by CIO Staff

Microsoft Debuts Revamped Search Offering

Mar 08, 20063 mins
Small and Medium BusinessWindows

On Wednesday Microsoft launched a test version of its upcoming Web search engine, Windows Live Search, reports.

The company claims the revamped offering will help users easily find information at a faster rate, as well as assist in organizing that information, according to CNN.

The announcement is the latest move in the Redmond, Wash.-based computer giant’s ongoing effort to bolster its presence in the Internet-based software and services market.

The move is also an attempt to catch up with the company’s search rivals, Google and Yahoo.

Windows Live Search will be tested at the company’s Windows Live website starting on Wednesday, CNN reports, and once it has been adequately vetted, the engine will replace the one on 

An MSN spokesperson told CNN that Microsoft has not decided how long it will test the search offering before moving it over.

Yusuf Mehdi, MSN’s senior vice president of information services, told CNN that a goal of the new search engine is to give users more options when they’re searching the Web.

According to CNN, the following features will be included within Windows Live Search:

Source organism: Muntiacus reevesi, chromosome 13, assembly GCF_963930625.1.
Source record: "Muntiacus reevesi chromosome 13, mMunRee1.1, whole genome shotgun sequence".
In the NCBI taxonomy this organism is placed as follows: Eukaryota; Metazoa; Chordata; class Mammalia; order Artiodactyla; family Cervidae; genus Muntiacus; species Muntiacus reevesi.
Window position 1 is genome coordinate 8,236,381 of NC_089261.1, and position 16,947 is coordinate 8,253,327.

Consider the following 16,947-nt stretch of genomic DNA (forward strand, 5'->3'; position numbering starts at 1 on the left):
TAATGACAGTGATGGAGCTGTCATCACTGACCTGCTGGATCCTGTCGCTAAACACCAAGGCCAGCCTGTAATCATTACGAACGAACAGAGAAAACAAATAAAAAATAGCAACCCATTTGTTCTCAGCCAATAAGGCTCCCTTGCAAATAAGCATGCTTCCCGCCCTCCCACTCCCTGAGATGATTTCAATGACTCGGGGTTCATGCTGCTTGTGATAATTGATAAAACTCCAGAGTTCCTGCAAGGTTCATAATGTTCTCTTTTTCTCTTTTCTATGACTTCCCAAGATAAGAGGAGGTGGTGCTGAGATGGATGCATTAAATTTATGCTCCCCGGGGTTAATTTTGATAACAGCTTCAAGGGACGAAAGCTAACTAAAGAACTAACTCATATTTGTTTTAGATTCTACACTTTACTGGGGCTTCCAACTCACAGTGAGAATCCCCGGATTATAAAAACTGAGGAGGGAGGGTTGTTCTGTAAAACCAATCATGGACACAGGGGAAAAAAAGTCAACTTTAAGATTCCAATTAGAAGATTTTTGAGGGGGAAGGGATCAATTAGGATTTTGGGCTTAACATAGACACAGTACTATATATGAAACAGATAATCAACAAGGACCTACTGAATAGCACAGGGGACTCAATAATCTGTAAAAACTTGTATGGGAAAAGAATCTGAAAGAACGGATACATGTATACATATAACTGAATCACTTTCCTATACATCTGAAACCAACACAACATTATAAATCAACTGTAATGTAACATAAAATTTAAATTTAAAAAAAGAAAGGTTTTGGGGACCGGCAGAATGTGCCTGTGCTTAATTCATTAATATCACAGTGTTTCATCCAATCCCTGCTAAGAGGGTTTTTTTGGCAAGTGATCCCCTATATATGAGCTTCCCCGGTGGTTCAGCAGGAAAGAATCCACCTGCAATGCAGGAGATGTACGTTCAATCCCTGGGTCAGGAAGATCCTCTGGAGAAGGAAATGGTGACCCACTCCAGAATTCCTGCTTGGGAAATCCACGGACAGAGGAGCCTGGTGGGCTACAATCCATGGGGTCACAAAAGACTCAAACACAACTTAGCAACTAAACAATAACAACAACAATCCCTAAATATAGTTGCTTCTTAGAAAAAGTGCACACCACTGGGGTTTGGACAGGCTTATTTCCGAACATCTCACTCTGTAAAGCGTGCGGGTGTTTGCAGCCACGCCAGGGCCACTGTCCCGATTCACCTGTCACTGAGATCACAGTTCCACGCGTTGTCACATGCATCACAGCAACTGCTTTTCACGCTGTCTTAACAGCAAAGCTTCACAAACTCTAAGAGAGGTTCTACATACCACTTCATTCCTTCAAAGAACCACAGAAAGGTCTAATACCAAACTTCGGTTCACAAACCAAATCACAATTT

-Tabbed Web browsing support, allowing users to leave a number of search boxes open in one single window.

-An adjustable search slider bar that enables users to view bits and pieces of data in a variety of forms, before clicking on the selection.

-A function that displays every search result on a single page instead of on multiple pages, like Google currently does.

-A number of different methods to view photos or other images without ever leaving the search results page.

-A function that stores past searches so they can be performed again in the future.

Joe Wilcox, a Jupiter Research analyst, told CNN that he couldn’t say if Windows Live Search will give Google or Yahoo a run for its money.

“Conceptually it sounds good. Execution will tell all. There is something very alien about the whole keyword approach as the means of finding stuff,” Wilcox told CNN. “So if Microsoft can move away from that and actually let people ask questions, use more natural language … that could really boost the usability of search. That’s the kind of thing that could put pressure on Google.”

For related coverage, read Google Shifts Search Records Out of China, Blinkx to Offer Automatic Search Tool and Oracle Offers Stand-Alone Enterprise Search Product.

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